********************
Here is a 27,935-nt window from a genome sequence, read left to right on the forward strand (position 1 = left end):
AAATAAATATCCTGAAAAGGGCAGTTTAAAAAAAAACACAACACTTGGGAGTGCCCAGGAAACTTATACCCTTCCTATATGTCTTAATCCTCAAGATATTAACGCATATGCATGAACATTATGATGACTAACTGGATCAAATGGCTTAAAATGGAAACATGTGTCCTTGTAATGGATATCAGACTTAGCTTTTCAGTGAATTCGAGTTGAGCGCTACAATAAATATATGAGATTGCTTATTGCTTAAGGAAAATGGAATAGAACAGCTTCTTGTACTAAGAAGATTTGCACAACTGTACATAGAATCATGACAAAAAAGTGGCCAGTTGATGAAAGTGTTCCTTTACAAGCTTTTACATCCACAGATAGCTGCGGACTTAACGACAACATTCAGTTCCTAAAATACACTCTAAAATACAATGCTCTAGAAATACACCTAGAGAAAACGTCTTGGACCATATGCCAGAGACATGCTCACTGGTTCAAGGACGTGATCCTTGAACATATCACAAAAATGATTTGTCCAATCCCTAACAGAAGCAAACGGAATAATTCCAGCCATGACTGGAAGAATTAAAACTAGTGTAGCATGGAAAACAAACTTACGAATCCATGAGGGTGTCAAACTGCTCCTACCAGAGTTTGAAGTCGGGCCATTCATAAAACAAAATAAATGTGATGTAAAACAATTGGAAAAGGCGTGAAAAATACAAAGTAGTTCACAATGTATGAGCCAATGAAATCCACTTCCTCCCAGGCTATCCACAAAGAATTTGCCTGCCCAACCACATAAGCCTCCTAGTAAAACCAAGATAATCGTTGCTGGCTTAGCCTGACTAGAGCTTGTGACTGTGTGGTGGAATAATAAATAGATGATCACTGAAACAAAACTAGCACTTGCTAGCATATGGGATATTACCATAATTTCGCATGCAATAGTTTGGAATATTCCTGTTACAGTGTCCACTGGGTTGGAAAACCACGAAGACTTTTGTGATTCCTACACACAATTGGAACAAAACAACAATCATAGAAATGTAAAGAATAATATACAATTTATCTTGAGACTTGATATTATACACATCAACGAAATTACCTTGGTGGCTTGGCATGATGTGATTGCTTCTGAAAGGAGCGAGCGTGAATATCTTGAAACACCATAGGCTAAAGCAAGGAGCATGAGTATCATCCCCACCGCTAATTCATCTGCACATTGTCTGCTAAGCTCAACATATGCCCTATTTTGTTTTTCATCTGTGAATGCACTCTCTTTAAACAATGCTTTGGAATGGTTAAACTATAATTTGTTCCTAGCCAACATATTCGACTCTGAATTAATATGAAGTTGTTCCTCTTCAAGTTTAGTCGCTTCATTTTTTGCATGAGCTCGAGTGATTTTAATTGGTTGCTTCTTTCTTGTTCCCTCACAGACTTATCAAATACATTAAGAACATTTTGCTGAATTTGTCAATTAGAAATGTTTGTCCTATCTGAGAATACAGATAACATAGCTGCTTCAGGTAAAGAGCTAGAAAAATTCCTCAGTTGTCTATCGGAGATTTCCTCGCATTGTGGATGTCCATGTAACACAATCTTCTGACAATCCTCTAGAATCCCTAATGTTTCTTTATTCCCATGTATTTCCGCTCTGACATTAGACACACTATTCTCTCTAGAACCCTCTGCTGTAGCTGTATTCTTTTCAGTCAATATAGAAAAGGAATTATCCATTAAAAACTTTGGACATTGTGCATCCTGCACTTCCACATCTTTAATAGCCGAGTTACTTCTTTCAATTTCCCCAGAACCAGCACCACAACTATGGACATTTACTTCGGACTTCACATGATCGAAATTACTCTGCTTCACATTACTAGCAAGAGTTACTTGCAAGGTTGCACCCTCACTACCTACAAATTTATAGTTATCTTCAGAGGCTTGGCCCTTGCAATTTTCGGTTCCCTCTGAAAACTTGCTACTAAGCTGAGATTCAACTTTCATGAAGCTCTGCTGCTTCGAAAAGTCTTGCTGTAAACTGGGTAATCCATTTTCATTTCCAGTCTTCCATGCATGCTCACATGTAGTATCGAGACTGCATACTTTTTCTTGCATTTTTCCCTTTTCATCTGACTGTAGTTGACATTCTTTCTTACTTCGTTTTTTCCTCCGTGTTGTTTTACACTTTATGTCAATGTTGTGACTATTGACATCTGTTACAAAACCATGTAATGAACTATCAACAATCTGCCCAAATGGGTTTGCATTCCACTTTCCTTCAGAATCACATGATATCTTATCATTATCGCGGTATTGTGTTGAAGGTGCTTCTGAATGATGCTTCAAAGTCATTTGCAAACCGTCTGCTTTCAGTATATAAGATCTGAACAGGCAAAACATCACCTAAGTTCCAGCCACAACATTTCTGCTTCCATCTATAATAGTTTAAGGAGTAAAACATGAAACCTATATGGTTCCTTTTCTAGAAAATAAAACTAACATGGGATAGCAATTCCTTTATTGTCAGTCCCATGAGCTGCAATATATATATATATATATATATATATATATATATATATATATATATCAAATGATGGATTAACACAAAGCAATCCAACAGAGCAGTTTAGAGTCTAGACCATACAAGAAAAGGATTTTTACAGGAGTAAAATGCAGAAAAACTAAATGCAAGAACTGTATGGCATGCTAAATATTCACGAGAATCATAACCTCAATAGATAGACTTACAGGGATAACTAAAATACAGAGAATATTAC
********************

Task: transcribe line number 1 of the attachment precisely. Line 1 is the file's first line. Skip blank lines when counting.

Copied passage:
Here is a 27,935-nt window from a genome sequence, read left to right on the forward strand (position 1 = left end):